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Watch out for animals on the road!

Posted on Oct 11, 2016 by: Scott West

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On September 7, 2015, at 9:50 PM, I was driving in rural north Texas when I hit a coyote. Traveling at the speed limit on a two-lane country road, the coyote ran frantically into the road, and I had about three seconds to react.



After some zigging and zagging, the coyote planted itself directly into my right front bumper with a muffled thump. As coyotes don’t weigh much and the car's performance didn't feel impaired, I just kept driving. While later gassing up in Fort Worth, I surveyed the damage to my bumper; turns out the minor thump equated to $1,050 in bumper and light fixture repair.

Fall is primetime for animal-auto collisions. The days are getting shorter and cooler. Wild game and predators are nocturnal, wandering out to hunt and forage when the sun goes down. Also, with winter coming, animals are more inclined to travel longer distances and cross roads. Deer, wild pigs, coyotes, and other critters present significant driving hazards; typically, if you hit something that weighs over one hundred pounds, it will cause substantial damage to your vehicle. The faster you drive at night, the less opportunity you will have to avoid collision.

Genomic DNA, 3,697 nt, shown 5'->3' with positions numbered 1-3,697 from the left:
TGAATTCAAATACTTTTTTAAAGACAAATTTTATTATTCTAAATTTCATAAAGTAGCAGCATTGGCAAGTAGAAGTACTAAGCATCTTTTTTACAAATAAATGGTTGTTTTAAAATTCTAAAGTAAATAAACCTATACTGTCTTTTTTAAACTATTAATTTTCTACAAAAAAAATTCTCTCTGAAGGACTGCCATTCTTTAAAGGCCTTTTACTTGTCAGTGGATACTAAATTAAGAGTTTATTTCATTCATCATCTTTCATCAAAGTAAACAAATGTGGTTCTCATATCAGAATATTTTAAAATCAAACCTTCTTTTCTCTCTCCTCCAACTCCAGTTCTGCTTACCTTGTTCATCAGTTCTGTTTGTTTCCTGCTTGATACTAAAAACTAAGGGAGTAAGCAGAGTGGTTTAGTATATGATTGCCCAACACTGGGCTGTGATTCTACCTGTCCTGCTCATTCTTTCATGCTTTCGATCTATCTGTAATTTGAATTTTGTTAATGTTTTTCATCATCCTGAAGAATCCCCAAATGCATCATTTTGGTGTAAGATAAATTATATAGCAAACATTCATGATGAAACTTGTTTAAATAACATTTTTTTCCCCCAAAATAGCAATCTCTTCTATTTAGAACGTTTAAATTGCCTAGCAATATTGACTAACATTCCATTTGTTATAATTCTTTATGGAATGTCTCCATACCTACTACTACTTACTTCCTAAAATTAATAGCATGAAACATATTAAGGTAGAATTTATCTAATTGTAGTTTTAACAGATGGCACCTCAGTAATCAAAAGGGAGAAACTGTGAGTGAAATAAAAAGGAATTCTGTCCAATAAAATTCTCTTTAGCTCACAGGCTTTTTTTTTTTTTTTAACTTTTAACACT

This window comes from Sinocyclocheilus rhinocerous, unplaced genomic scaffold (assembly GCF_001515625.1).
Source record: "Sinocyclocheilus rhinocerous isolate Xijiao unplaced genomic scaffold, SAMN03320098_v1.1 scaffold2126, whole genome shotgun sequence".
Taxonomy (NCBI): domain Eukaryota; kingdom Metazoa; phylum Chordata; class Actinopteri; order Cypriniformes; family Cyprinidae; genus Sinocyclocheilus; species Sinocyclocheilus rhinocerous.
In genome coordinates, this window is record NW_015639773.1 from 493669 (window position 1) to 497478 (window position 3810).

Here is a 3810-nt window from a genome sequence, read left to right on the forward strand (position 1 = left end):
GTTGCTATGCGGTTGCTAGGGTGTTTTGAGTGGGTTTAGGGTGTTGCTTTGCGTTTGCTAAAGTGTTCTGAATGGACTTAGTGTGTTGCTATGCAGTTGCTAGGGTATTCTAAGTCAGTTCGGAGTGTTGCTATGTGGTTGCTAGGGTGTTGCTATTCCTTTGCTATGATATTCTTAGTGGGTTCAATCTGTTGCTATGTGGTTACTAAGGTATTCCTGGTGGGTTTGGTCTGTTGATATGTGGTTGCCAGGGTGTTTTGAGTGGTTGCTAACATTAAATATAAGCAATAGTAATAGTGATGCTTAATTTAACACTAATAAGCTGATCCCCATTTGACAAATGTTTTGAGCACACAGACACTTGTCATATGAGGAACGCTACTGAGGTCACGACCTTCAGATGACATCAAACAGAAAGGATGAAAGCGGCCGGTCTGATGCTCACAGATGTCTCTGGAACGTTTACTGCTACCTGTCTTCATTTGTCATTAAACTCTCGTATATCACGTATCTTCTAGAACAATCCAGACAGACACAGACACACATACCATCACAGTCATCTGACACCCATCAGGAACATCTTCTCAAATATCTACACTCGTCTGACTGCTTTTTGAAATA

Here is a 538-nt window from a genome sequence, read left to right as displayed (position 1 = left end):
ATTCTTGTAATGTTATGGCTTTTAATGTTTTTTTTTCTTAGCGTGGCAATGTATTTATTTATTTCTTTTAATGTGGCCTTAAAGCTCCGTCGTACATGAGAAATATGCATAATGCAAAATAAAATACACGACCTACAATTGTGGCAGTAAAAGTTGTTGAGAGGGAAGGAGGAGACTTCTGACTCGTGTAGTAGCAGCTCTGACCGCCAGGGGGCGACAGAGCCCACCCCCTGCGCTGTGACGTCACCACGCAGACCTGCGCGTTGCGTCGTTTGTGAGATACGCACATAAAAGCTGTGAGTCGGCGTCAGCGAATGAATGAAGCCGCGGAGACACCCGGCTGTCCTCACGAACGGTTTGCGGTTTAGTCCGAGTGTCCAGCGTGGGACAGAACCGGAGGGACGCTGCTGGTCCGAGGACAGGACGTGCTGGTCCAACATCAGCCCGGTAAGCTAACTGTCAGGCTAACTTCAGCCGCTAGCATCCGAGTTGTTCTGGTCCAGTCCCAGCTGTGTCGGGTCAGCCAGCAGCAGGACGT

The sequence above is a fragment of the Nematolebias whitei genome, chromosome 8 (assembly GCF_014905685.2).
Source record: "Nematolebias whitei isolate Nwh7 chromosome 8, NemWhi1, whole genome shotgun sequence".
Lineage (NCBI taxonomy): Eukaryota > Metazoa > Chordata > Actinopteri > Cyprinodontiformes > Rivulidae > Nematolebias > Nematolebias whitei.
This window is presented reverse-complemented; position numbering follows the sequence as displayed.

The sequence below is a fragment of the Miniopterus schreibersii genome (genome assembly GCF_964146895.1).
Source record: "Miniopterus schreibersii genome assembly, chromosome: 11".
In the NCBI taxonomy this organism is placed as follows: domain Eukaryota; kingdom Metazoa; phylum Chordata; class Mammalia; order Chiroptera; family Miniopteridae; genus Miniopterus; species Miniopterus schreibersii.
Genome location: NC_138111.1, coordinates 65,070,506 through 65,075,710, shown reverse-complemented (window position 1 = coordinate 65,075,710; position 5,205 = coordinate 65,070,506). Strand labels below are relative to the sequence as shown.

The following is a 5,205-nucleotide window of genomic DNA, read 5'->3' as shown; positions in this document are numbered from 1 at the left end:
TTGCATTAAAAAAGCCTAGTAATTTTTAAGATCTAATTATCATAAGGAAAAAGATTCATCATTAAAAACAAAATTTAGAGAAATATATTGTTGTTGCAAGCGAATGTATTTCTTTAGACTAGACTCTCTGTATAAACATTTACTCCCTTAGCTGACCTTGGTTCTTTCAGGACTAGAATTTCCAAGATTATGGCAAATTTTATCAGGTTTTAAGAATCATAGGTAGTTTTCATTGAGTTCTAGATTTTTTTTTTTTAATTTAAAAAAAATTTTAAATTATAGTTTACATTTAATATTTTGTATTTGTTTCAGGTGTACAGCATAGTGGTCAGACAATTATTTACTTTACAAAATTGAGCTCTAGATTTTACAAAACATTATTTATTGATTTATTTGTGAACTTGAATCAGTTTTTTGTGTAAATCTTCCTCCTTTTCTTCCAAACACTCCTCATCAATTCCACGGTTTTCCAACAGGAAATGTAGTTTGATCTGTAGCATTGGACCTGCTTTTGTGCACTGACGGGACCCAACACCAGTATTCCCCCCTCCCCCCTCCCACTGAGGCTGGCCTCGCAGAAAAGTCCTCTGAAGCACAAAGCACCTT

My brother-in-law struck a turkey last fall, a week before Thanksgiving. While this shouldn’t have been eventful, the bird was flying across a New York interstate highwayand struck his windshield at seventy miles per hour. Fortunately, only the bird was injured. And no, it didn’t wind up on the table the next week.

Animal collisions are covered by your insurance, subject to a deductible. In my case, I didn’t submit a claim due to a high collision deductible. Fortunately, my car was drivable and I finished my trip without further incident.

Stories abound about collisions, some deadly, with large animals. When driving in rural areas at night, remember to slow down. Wild game isn’t the only thing that could be loose on the roads; it might be a 1,500-pound cow, which will ruin a perfectly good evening for both occupants of the vehicle and the animal. I’ve seen that as well, with the vehicle totaled and the cow dead. It’s fall, so remember that you are potentially sharing the road at night with something that doesn’t have taillights!

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